Tottenham head into their self inflicted mini FA Cup break riding high, going great guns under new man Tim Sherwood and understandably buoyed by their convincing 4-0 Premier League demolition of Newcastle on Wednesday night. Next up is a tricky trip to Ukraine in the first of a two-legged Europa League tie with Dnipro, a club that for many Spurs fans represent something of a relative unknown.
Yet come Thursday week Spurs fans will be welcoming back one of their own to White Hart Lane, in the form of one time manager Juande Ramos. But don’t expect street parties and a marching band, because as many of us know the end of the Ramos era was one that left the club with a now infamous 2 points from 8 games. Things may not have worked out in the end for Ramos and Spurs, but his League Cup triumph in 2008 still makes him the most successful Spurs manager in the last couple of decades and surely a man well placed to give his view on the club.
His recent interview with the Daily Mail proved illuminating; with a lot of the home truths simply reaffirming many of the things fans would have surmised about the club already. In fact many of the things he says chime well with a set of fans that remain unconvinced by the boardroom level leadership, a club that forces fans to make huge personal investments in their club but aren’t willing to match the ambition themselves. Ramos was quick to highlight this economic driven approach when discussing the clubs recent approach to transfers:
‘Spurs sold Gareth Bale in the summer and with the €100million they have signed five or six players. They will see if any of those players take off and then maybe sell them on and reinvest: that’s the business plan,’ said Ramos at the Ukraine side’s winter training camp in Alicante.’
‘It works well but you have to ask the question: what are you trying to achieve? Are you trying to win money or titles? The sporting side is the priority at Manchester United, Manchester City and Chelsea. City sign Jesus Navas, Alvaro Negredo. They don’t look at the age of the player, they look at the performances. Spurs look at the age, thinking of a future sale.’
‘I advised them to sign Luka Modric. He spent a couple of years developing and started performing well and they sold him.’
Spurs under Levy continue to be a finishing school for players; and it is no wonder that players continue to view the club as a stepping stone to better things. Players are identified with a view to a future sale; even with someone like Erik Lamela last summer there was a clear consideration for his long term potential. How can you ever expect to do battle with the Europe’s best when you continuously shirk footballing success for turning a profit? In terms of financial prudence Spurs are up there with the best, but football should be so much more than about balance sheets, in the end it is the fans that matter and at Spurs this has seemingly long been forgotten.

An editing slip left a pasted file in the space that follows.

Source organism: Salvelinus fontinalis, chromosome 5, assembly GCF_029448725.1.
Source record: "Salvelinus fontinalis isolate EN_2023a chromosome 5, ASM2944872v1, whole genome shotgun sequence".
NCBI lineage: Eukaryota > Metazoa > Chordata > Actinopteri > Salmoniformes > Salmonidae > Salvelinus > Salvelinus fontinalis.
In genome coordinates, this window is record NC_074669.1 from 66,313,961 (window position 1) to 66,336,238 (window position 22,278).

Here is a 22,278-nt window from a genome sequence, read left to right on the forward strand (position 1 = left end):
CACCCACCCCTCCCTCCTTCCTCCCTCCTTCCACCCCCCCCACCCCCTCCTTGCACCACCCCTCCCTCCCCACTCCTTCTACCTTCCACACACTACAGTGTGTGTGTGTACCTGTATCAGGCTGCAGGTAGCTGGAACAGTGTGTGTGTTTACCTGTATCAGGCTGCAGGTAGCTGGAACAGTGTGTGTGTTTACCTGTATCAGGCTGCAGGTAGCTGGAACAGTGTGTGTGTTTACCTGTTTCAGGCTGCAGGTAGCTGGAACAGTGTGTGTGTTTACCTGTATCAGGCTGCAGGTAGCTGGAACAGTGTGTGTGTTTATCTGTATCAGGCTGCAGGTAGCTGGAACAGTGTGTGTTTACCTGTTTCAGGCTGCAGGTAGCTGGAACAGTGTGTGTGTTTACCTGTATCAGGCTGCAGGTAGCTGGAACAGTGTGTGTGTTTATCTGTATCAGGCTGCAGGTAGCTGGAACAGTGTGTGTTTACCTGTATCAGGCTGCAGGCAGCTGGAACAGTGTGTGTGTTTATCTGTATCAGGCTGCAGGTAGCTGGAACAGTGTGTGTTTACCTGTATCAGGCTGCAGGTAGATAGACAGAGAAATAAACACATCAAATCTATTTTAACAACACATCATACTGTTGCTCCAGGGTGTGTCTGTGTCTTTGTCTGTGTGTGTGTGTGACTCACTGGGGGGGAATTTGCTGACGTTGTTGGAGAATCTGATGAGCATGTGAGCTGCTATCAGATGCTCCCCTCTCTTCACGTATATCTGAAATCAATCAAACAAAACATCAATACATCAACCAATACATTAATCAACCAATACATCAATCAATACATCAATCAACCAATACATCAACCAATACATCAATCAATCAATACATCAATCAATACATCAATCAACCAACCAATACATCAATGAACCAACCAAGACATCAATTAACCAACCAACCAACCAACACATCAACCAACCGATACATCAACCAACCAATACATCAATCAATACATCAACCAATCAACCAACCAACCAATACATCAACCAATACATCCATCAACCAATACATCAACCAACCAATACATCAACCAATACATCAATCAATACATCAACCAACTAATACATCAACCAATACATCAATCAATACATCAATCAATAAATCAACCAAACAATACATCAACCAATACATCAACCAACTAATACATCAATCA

In effect Spurs under Levy are trying to buy success on the cheap, and it just doesn’t work. Ramos can be written off as a bitter failure as much as you like, but the trend has continued and will do so until something emphatically changes. There have been countless times when Spurs have genuinely been on the cusp of something great, only to find themselves returning to old habits and laying their faith in someone like Darren Bent. Spurs are a business, and the football club is simple forming the frontispiece to Levy’s money-spinning exploits, it is clear why Spurs cannot progress:
Why aren’t Spurs going to win the league? Because they are always a small step below those three or four teams. Economically it works well but in sporting terms it needs a slight tuning. What are you chasing? Titles or economic success?’
‘Then you don’t sack the manager for not always being in the top four,’ he said
For all the money that they have at their disposal, Levy continues to try to buy success on the cheap. Last summer wasn’t even a change in tact, the club broke even on transfers and actually ended up cutting its wage bill, the ambition just isn’t there. The thing that makes it even worse is the fact that Levy wont even take the responsibility, he continues to swerve the issue by sacking manager after manager. You can put a couple of failures down to managerial incompetence, but all of them? Given all this it isn’t really a surprise that Spurs are the great underachievers.
Ramos may not get the cheers he perhaps deserves when he returns to Spurs, but what he will provide is a stark reminder to fans of the continued lack of ambition at the club.